GE CEO Jeff Immelt will be giving his annual state-of-the-company address from the Saturday Night Live studios this afternoon. The scuttlebutt is that he will announce that GE will stop giving earnings forecasts.
A cynic would say that GE is making this decision now because it is sick of missing earnings forecasts. And the cynic would probably be right. But that doesn’t mean it isn’t a good idea.
Giving earnings forecasts is a horrible idea.
Because it sets companies up for one of three outcomes:
- Beating the number, which, after a few “better-than-expected” quarters makes most observers conclude that the company just lowballs the guidance (which any prudent manager would).
- Meeting the number, which forces everyone to conclude that the company really missed its number, because what idiot would choose not to have some margin for error, or
- Blowing the number, which pisses everyone off and makes the company look incompetent.
The reason 90% of companies give guidance, presumably, is that analysts and investors tell them to. The logic? If you don’t give guidance, consensus earnings estimates will be all over the place. And, someday, if analysts get too optimistic, you might…MISS ANALYSTS’ ESTIMATES!
This advice is just lazy and self-serving. When a company gives guidance, analysts’ estimates are not estimates: They are dictation. Guidance makes the analysts and investors’ life easier (less thinking), but it doesn’t make them better analysts or investors. It also doesn’t make the stock price any higher or less volatile.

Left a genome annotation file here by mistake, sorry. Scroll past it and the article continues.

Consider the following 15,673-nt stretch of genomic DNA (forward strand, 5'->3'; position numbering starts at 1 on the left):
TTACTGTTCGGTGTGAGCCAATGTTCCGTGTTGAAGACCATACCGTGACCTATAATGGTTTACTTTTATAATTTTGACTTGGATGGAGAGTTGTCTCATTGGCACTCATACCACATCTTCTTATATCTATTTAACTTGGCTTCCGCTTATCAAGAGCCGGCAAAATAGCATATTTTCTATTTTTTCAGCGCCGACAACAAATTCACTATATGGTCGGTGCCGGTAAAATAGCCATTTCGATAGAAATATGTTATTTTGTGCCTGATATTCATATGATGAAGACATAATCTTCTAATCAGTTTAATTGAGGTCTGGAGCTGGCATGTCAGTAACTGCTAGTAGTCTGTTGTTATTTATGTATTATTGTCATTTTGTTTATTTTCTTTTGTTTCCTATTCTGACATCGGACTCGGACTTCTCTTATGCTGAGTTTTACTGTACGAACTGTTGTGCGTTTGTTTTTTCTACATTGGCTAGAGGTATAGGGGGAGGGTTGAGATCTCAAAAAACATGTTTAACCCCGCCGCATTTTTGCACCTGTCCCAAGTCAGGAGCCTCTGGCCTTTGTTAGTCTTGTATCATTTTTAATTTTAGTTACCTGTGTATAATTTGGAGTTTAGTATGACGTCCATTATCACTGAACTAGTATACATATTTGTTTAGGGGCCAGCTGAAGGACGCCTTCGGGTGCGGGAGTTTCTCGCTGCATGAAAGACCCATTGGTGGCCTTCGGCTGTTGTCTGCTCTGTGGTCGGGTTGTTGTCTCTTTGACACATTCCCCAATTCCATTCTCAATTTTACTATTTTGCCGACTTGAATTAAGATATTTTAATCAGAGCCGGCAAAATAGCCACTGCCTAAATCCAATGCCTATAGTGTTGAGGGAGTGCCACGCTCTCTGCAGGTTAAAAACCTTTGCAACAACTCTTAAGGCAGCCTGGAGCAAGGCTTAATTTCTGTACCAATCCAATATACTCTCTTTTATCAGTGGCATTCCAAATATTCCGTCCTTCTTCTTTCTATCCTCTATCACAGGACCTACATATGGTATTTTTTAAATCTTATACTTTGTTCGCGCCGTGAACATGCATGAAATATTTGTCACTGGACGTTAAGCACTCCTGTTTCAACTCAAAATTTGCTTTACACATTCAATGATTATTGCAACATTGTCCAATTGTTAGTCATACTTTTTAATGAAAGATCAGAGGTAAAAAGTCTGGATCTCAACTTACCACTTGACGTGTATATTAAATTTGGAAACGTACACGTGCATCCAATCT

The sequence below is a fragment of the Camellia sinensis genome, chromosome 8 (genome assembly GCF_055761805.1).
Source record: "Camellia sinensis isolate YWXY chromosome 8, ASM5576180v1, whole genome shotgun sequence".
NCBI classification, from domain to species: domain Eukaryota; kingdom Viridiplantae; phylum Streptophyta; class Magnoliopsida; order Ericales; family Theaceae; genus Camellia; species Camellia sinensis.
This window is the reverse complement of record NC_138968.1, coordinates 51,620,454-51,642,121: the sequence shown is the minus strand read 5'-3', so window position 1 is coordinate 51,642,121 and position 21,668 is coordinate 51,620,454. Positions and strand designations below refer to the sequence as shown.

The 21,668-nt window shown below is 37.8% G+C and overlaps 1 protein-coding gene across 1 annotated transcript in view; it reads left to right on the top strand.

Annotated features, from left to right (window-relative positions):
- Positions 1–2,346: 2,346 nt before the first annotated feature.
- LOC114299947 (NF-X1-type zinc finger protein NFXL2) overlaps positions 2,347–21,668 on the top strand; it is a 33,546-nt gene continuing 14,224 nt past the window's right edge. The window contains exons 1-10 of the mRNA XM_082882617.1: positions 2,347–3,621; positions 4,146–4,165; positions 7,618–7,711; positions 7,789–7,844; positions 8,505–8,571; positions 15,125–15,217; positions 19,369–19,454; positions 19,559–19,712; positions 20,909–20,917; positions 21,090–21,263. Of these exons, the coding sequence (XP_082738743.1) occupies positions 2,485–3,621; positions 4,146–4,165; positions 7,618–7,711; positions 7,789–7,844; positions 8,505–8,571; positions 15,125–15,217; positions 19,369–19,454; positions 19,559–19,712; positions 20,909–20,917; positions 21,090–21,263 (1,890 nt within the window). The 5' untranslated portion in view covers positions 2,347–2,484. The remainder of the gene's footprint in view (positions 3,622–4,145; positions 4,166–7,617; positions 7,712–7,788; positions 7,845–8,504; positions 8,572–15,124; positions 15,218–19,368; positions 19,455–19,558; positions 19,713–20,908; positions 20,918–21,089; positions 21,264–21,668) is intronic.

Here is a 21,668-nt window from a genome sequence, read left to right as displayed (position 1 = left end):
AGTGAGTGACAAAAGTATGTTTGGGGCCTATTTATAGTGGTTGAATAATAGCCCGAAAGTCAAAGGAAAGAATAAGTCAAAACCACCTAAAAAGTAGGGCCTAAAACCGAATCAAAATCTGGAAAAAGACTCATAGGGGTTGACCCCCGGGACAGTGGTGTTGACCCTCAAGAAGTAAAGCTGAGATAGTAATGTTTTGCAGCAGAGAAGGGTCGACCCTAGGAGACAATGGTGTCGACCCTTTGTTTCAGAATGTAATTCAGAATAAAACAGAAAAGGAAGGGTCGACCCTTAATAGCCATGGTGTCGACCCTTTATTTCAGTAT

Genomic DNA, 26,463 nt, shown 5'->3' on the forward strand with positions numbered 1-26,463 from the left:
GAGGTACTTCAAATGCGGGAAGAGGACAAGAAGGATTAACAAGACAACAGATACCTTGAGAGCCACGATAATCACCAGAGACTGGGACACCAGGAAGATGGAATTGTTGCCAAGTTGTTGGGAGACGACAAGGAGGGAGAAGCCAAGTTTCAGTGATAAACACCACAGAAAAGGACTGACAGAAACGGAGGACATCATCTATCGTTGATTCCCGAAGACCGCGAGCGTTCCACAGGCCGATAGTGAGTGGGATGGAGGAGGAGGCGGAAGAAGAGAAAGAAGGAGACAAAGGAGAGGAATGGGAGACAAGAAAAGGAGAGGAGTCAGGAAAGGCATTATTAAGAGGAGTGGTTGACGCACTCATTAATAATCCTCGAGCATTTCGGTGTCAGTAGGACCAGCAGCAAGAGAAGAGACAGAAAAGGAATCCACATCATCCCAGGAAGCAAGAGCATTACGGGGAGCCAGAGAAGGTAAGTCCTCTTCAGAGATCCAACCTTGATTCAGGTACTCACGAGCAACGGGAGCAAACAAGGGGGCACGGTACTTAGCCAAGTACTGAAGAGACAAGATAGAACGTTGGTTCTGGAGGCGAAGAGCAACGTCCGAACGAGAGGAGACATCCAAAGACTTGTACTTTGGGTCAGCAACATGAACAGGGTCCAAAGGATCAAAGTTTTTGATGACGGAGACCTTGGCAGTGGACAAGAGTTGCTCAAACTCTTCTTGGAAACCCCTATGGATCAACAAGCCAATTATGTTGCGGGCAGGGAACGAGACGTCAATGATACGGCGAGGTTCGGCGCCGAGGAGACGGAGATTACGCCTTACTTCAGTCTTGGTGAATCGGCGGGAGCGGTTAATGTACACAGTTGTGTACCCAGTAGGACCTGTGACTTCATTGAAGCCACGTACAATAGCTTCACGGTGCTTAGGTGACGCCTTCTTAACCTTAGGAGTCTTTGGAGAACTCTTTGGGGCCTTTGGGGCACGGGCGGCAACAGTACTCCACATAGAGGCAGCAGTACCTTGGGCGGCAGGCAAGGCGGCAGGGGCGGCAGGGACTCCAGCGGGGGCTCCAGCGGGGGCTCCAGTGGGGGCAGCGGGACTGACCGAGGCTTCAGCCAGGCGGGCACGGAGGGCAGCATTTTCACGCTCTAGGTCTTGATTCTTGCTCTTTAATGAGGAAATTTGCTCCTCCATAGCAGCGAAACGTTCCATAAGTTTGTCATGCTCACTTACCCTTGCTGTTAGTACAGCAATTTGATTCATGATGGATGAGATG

Also, having public earnings targets encourages companies to make nearsighted decisions that hurt the long-term value of the company just to “make the number.” It encourages companies to play accounting games to “smoothe” earnings. It inhibits the company’s ability to react to changes in the macro environment that are beyond its control, such as this one.
Missing analysts estimates is really no big deal: If analysts were too optimistic, that’s their problem. The stock tanks for a while, analysts blame you for their own stupidity for a few days, and then life returns to normal.
Missing your own earnings guidance, however, is a big deal: You set investors up for disappointment. You failed to deliver.
Don’t believe us? Look at Google. Google’s stock went from $85 to $742 without the company ever once giving guidance. And then it went from $742 to $250 without the company ever once giving guidance.
If Google had given guidance, it would now be preparing to spend its Q4 conference call apologizing for having to cut its guidance. But as it is, Google never failed to deliver anything. It just ran its business and let Wall Street worry and wail.
And what do you think the stock would have done if Google had given guidance? We’ll bet you a share of GE stock that it would have done exactly the same thing.
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